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A. Galor, X. Yang, D.M. Meisler, V.L. Perez; The Immunological Milieu of Human High Risk Corneal Transplant Recepients . Invest. Ophthalmol. Vis. Sci. 2005;46(13):5041.
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© ARVO (1962-2015); The Authors (2016-present)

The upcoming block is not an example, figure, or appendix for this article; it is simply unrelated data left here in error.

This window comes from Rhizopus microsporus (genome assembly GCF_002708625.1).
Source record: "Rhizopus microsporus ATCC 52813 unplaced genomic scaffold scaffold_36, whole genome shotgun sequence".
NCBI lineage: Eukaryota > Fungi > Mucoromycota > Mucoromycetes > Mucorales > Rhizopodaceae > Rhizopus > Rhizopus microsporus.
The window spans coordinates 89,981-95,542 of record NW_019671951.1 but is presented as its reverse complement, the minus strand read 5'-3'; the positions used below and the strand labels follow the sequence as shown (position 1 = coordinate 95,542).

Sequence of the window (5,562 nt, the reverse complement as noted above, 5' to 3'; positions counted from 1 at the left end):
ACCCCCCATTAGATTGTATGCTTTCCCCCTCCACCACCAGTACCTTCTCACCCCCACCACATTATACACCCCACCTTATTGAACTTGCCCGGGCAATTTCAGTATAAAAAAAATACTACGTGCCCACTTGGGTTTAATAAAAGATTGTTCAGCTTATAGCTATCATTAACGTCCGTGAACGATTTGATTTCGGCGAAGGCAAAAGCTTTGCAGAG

Purpose: We have previously demonstrated in a murine model of high risk corneal transplantation that the recipient bed stroma contained macrophages, neutrophils and CD4 T cells. The latter were localized to areas of vascularization. The goal of this work is to characterize the immunologic milieu of high risk human corneal recipients. Methods: Six vascularized high risk corneal beds (1–4 clock hours of vascularization) were collected at the time of corneal transplantation, snap freezed in OCT and sectioned. Immunohistochemical stains for human macrophages (CD11b), vessels (CD31) and CD4/CD8 T cells were performed. Digital images were obtained and quantification of inflammatory cells was calculated in areas of non–vascularaization and vascularization, and these were compared to normal non–vascularized control. Results: Similar to the murine model, in 6/6 high risk corneal beds, macrophages were present in the corneal stroma. In 5/6, these were not localized to areas of vascularization. All of the corneas also contained CD4 T cells, and interestingly, CD8 T cells as well. T cells mostly co–localized to areas with blood vessels. Normal control had no inflammatory cells. Conclusions: Similar to the murine high risk cornea model, human high risk vascularized corneal beds are "immunological disprivileged" as macrophages and T cells form a predominant population of inflammatory cells. T cells appear to utilize vascular channels for migration in contrast to macrophages, which do not seem as dependant on blood vessels. In contrast to the murine model, CD8 T cells are also present and seem to co–localize to vascular areas.
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